Hinckley 35 or 38 -- any thoughts? - SailNet Community
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post #1 of 45 Old 02-21-2007 Thread Starter
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Hinckley 35 or 38 -- any thoughts?

Hello,

We're thinking of buying either a Hinckley 35 or 38 (sloops.)

Does anyone have any thoughts that could guide our choice?

A little about us to fine tune the discussion:

-- We live in the NY Metro area (we'd move anywhere within Metro to make owning and/or working on the boat easier/less costly.)

-- We understand and love the differences between these designs and more modern vessels.

-- We appreciate the advantages and disadvantages of buying a well cared for boat.

-- We're handy, but understand that there are projects that are best left to the pros.

-- We tend to hold on to things for a looong time -- probably because we buy with a "form and function are one" mentality, love learning about and executing maitenance and upgrade work, and research everything to death.

-- We do want offshore capability in our next vessel but, let's face it, taking months off at a time isn't something the two of us can do regularly -- not yet!

Our thanks in advance.

RAGNAR
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post #2 of 45 Old 02-21-2007
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Ragnar...I'm not sure what it is you want advice on since you have said you appreciate the differences on a lot of stuff. So at the risk of covering stuff you know...
1. I'd go for the 38. Designed to stand up to weather better and more space. 6ft. draft should not be much of an issue in LI sound and environs.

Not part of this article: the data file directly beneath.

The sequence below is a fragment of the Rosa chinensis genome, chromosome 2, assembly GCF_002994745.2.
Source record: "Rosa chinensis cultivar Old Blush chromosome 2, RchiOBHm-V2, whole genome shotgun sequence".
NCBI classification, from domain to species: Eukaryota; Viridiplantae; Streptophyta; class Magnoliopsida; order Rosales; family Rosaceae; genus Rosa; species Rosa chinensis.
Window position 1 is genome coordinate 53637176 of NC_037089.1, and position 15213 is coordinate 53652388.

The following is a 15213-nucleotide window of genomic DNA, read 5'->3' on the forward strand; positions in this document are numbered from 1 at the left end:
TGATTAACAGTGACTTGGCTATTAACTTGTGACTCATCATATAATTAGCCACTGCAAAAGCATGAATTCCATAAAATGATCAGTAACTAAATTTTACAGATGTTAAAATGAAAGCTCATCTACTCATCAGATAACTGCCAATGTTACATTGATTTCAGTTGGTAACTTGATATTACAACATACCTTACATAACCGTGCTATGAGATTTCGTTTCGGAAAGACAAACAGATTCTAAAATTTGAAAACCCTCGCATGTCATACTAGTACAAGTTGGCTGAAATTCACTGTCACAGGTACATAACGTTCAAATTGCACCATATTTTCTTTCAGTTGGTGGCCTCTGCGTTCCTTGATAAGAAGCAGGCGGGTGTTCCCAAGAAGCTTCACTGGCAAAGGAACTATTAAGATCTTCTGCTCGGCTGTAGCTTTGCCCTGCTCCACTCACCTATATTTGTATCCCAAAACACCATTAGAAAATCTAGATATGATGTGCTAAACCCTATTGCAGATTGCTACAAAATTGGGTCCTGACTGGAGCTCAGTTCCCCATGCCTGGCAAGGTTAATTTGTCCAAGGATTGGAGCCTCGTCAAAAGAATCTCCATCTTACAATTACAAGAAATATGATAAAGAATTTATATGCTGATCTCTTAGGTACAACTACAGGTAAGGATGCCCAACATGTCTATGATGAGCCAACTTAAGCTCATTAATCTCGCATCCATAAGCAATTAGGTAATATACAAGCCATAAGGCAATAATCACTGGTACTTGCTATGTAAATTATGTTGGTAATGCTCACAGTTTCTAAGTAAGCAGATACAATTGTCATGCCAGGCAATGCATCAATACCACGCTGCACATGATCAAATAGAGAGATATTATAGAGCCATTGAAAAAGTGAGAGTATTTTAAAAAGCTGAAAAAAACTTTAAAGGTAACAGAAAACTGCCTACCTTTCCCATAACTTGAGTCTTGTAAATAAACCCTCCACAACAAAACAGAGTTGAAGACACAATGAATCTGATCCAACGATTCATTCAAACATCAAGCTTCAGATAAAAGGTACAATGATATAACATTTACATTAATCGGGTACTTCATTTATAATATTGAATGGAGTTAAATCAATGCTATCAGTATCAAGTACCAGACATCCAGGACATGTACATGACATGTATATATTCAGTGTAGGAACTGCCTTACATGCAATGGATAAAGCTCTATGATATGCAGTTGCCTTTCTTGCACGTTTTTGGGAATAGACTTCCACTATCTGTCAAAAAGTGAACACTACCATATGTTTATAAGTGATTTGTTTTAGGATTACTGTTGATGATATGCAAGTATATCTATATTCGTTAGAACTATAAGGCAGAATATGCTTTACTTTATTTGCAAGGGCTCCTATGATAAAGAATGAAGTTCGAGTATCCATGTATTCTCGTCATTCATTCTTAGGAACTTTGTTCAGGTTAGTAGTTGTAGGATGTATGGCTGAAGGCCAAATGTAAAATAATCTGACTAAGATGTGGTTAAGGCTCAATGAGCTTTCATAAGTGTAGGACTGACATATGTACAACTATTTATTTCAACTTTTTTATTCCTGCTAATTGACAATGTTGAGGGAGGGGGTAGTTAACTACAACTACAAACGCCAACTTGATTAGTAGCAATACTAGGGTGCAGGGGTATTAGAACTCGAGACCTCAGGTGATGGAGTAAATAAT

2. I would personally advise you to get one from the 60's before they used a fully cored hull. Yes...all their boats are well built but as JeffH has pointed out, FRP does age and get more brittle over long times and 40 year old boats with cored hulls would worry me.

3. You should carefully have the engine checked out. We have two friends that purchased older Hinckleys and had significant engine problems hich were quite costly to resolve. Hopefully you'll find one where re-powering has be done in the not to distant past.

Welcome aboard and good luck with the hunt!
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post #3 of 45 Old 02-21-2007
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I've heard that the 38 is actually a reasonably quick sailer, and would certainly offer more cruising comfort in the cabin. There's a Pilot 35 in our harbor - nice, but a bit shy on space below.
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post #4 of 45 Old 02-21-2007 Thread Starter
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Thank you both.

Camaraderie, I apprerciate your FRP point -- shame, but facts are facts.

paulk, less space in that 35 than a Contessa 32?

RAGNAR
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post #5 of 45 Old 02-27-2007 Thread Starter
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I just got off the phone with the great people at Hinckley.

Apparently, there have been delamination issues with the 38s, but they're no big deal. (As an example of the lack of severity, I was told that recently, an independent surveyor advised a recent buyer to ignore the delamination on his boat. Like the precious owner, who held on to the boat for 20+ years, the new owner has chosen to let things be.)

Repairing the 38's delamination, it usually affects three areas, costs about $5K plus paint (~$15K, total.)

For the record: All 28 38s were cored.

I was also told that a pristine 38 was about to be listed on the Hinckley Brokerage site, so eyes up.

As for me:

Upon hearing that I was considering a 38, a friend put the June 2004 issue of Yachting World in my hands. (The issue features a piece on the B40.)

After some research, it's looking like I'll be postponing purchasing unit l can swing a B40 MkIII sloop.

My thanks to all who have helped Re this issue.
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post #6 of 45 Old 02-27-2007